Like a metal-tin with embossed type to run your fingers across, the bottle allows you to drift back to some olden industrial era long gone. Even the six-pack container was given consideration with smoked plastic like a frosted shower door to allow just a subtle hint of the bottles’ form to be visible, yet dark enough to provide good contrast behind the logo mark. Even though this is a special first edition can, what better way to announce your brand to a crowded market loud and clear?

2. Pi Beer for Ostrovica Brewery

All Photos by Daniil Shumakov on Behance.net

Since craft beer has an endless variety of flavors, what better way to express this than the never-ending mathematical constant ”𝝿” number? By using the Pi as his concept, designer Daniil Shumakov is able to pluck particular sets of numbers to use as descriptors for each style of special beer available by the small Ostrovica brewery.

All Photos by Daniil Shumakov on Behance.net

Each beer style adheres together to his typographic first, minimal art direction. The black-glass bottles provide a stark code interface background for the beers to be assembled into the ultimate Pi-number sequence. The concept works both with bottles together as a set and also as a beautiful single bottle of minimal design. The tall condensed numerals over black really stand out in contrast for drawing the beer drinker’s eye to them on the shelf. 

3. Minister Brewery

All Photos by Ostecx Créative & Kinga Offert on Behance.net

Illustration is widely used on beer packaging. A lot of times this is to position a brand as young and hip to urban city dwellers. Some beer brands use illustration better than others. Minister Brewery (“Browar Minister” in Polish) uses illustration in a hilarious way to establish the world that their brand lives in. Whether it be a beach laden full of sunburned thong-cladded couples and inflatable rafts or the underground graffiti-covered breakdancing streets of Berlin. The older bearded fellow acts as our guide helping to tell the story of each beer style. 

All Photos by Ostecx Créative & Kinga Offert on Behance.net

Each of Ministry Brewery’s beers allow us to enjoy them like reading a graphic novel or comic strip. By partnering with the fun, off-beat illustration style of Kinga Offert, the visual identity stays consistent across all of the brand’s beers and makes them easy to spot. Ministry Brewery doesn’t  take itself too seriously and in doing so the brand allows us to laugh and relate with contemporary culture.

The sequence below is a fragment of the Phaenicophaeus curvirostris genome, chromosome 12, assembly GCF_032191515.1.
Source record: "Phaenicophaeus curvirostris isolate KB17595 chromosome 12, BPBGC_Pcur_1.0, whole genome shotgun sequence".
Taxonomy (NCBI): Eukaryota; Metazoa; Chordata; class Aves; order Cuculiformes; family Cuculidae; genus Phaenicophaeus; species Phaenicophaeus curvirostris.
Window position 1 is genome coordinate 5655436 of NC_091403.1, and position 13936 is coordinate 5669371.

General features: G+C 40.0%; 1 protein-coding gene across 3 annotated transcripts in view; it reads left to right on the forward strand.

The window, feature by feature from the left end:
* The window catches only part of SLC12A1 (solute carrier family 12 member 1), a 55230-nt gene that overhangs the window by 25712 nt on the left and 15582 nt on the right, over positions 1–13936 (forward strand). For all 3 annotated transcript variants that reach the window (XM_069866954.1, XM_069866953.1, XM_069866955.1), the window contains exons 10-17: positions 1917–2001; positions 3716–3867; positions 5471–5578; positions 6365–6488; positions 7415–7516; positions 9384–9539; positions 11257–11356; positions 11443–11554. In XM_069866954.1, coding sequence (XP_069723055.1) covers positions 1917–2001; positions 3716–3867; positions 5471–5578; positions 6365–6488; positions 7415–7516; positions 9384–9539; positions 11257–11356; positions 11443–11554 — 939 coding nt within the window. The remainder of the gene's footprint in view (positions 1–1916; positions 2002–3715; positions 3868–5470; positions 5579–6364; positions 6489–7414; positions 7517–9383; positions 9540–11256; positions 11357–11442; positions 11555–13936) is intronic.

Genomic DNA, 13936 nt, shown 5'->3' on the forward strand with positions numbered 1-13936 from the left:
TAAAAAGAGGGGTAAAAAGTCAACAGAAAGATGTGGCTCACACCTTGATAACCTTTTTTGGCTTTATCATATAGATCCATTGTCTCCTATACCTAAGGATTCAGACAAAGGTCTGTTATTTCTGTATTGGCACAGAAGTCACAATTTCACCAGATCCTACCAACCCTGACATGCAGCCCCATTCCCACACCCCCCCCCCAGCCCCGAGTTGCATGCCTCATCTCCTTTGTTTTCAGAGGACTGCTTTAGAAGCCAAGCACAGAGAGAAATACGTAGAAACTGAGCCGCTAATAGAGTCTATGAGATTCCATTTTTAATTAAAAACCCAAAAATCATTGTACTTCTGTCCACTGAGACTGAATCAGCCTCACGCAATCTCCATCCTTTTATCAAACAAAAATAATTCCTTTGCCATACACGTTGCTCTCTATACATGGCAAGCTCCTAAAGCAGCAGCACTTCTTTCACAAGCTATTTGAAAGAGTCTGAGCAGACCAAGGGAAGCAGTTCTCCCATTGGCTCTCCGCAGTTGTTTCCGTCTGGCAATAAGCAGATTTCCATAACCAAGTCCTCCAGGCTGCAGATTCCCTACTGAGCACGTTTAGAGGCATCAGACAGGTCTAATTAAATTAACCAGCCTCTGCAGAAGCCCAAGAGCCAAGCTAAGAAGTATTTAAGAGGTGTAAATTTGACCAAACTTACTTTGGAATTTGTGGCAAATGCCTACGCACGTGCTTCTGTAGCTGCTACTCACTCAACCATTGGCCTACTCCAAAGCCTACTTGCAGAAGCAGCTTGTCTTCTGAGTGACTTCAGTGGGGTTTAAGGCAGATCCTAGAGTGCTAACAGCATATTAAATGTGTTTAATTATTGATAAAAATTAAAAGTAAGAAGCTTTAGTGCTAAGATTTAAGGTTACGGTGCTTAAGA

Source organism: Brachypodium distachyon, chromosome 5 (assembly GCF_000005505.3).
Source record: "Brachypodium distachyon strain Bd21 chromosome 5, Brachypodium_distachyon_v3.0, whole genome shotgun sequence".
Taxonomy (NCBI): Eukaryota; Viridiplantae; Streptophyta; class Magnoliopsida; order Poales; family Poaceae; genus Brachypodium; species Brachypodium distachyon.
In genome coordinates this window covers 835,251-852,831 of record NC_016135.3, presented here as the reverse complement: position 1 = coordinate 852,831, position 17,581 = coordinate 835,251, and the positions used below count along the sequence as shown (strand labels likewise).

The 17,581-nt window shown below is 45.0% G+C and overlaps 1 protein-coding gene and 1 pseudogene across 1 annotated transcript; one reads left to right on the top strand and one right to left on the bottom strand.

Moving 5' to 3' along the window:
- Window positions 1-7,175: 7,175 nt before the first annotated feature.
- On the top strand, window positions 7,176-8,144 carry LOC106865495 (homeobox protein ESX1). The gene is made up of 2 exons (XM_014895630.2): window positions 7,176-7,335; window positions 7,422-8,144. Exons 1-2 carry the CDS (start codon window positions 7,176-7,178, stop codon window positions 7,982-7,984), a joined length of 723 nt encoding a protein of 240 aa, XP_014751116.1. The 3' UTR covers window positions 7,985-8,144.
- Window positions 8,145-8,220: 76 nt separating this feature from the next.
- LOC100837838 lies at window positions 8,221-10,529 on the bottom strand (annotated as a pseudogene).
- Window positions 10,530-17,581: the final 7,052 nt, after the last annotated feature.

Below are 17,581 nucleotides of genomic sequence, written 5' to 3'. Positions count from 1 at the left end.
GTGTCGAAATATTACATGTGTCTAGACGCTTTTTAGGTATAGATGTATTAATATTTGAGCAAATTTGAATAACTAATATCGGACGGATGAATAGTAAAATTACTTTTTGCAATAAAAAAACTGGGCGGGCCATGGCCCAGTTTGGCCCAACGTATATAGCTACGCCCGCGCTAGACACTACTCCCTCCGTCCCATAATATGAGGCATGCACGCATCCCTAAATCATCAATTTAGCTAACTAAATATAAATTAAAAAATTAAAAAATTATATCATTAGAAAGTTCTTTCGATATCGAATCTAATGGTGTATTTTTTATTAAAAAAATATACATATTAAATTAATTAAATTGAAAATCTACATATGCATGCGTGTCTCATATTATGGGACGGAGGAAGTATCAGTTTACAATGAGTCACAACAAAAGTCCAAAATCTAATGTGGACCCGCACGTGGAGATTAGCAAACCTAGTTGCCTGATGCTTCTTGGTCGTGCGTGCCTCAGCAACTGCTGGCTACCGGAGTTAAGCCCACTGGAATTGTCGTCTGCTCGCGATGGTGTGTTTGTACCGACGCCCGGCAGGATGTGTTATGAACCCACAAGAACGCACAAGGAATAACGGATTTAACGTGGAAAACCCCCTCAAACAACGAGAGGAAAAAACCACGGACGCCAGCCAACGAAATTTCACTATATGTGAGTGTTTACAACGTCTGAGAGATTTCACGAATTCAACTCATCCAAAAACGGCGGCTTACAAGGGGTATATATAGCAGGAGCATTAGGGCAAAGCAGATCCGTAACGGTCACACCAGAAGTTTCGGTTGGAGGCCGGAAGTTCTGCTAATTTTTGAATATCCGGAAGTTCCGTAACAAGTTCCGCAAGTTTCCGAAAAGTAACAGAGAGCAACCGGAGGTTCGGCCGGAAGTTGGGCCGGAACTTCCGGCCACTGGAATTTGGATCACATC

4. Stillwater Artisanal

Photo by Mike Van Hall on Instagram

Speaking of not taking ourselves too seriously, this special batch brew by Stillwater Artisanal and designer Mike Van Hall brilliantly pokes fun at labels themselves while also commenting on our throwaway culture. The “Shelfie Set” as Mike calls it immediately looks like some type of generic product left behind that has been marked down several times, but draws you in closer to examine it out of confusion.

By leaving the bare aluminum exposed and using generic grocery store labels for symbolism, they become a statement on their own about how quickly useless labels can become. Mike cleverly weaves in the brewer’s identity into the generic labels only to be recognized as the last piece of upside-down visual info. In this sense, Stillwater’s brand has the freedom to transform itself into anything they wish to joke or comment about while simultaneously standing out from every other beer on the shelf. Stillwater challenges the consumer to consider beer from a completely different perspective that not many brands are willing to do. This is truly a more thought-provoking way to elevate the dialogue with beer drinkers.

5. Red Button Brew

All Photos by Conquista Strategy, Pavel Gubin, and Steve Simpson on Behance.net

First impressions matter. And for beer, packaging is that first impression. It’s make or break. The outward packaging is what sets the initial tone, and gives the first dose of information about that beer and brewery. Red Button Brew went above and beyond by not just using playful illustrations for their bottles, but designed them for interaction.

All Photos by Conquista Strategy, Pavel Gubin, and Steve Simpson on Behance.net

By thermochromattically printing directly onto the bottles, beer drinkers get to enjoy the act of revealing the illustrations by chilling the bottles in their fridge. This causes some anticipation and curiosity on behalf of beer drinkers to see how things will turn out. Piquing curiosity can be just enough to get that thirsty person to pick up a pack.

All Photos by Conquista Strategy, Pavel Gubin, and Steve Simpson on Behance.net

All of the fun illustrations center around the giant candy-like “red button” daring you to activate it, afterwards revealing a different story or activity on each bottle. Thermochromatic printing has been around for awhile, but this is just one fun example of all kinds of potential design-mischief craft beer labels could unleash on the world…

Good Design Matters

Designs like the above set the tone without having to say a word. A six pack for sitting around a bonfire with some old friends is a different beer than that fancy-pants esoteric beer you’ve been saving to pair with that special anniversary dinner.

By recognizing the value that design can bring to craft beer brands beyond just a label to slap on, and by making design discussions central to the creation of new beers, a greater connection can be made with beer drinkers everywhere. No beer brand wants to be invisible on the veld of a beer aisle. Now more than ever, especially for a craft beer brand, well designed packaging is key to luring new consumers in and keeping current consumers coming back. Good design matters and helps thirsty beer drinkers quickly make up their mind in the beer aisle, stopping them in their tracks to find their next favorite brew.



This post was written by Jason Leta

Tags: , , ,

Leave a Reply

Your email address will not be published. Required fields are marked *